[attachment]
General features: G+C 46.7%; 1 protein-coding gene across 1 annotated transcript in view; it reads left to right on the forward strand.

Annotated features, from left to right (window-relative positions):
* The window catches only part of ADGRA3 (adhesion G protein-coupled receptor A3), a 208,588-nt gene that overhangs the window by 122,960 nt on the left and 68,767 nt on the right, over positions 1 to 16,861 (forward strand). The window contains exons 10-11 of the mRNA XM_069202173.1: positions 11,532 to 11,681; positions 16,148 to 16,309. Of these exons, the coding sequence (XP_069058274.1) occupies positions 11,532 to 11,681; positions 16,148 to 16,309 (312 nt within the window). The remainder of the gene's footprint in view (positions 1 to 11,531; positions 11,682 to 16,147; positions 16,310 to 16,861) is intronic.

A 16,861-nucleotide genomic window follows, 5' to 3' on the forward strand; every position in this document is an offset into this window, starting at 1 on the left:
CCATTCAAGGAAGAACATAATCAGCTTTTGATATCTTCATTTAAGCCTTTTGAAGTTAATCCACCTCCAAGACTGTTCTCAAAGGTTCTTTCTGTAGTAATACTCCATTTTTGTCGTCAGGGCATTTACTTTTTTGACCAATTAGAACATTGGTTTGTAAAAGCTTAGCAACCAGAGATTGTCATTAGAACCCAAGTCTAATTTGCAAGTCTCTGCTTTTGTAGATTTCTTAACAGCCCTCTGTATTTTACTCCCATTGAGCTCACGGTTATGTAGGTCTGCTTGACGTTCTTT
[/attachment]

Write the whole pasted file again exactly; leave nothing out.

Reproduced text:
General features: G+C 46.7%; 1 protein-coding gene across 1 annotated transcript in view; it reads left to right on the forward strand.

Annotated features, from left to right (window-relative positions):
* The window catches only part of ADGRA3 (adhesion G protein-coupled receptor A3), a 208,588-nt gene that overhangs the window by 122,960 nt on the left and 68,767 nt on the right, over positions 1 to 16,861 (forward strand). The window contains exons 10-11 of the mRNA XM_069202173.1: positions 11,532 to 11,681; positions 16,148 to 16,309. Of these exons, the coding sequence (XP_069058274.1) occupies positions 11,532 to 11,681; positions 16,148 to 16,309 (312 nt within the window). The remainder of the gene's footprint in view (positions 1 to 11,531; positions 11,682 to 16,147; positions 16,310 to 16,861) is intronic.

A 16,861-nucleotide genomic window follows, 5' to 3' on the forward strand; every position in this document is an offset into this window, starting at 1 on the left:
CCATTCAAGGAAGAACATAATCAGCTTTTGATATCTTCATTTAAGCCTTTTGAAGTTAATCCACCTCCAAGACTGTTCTCAAAGGTTCTTTCTGTAGTAATACTCCATTTTTGTCGTCAGGGCATTTACTTTTTTGACCAATTAGAACATTGGTTTGTAAAAGCTTAGCAACCAGAGATTGTCATTAGAACCCAAGTCTAATTTGCAAGTCTCTGCTTTTGTAGATTTCTTAACAGCCCTCTGTATTTTACTCCCATTGAGCTCACGGTTATGTAGGTCTGCTTGACGTTCTTT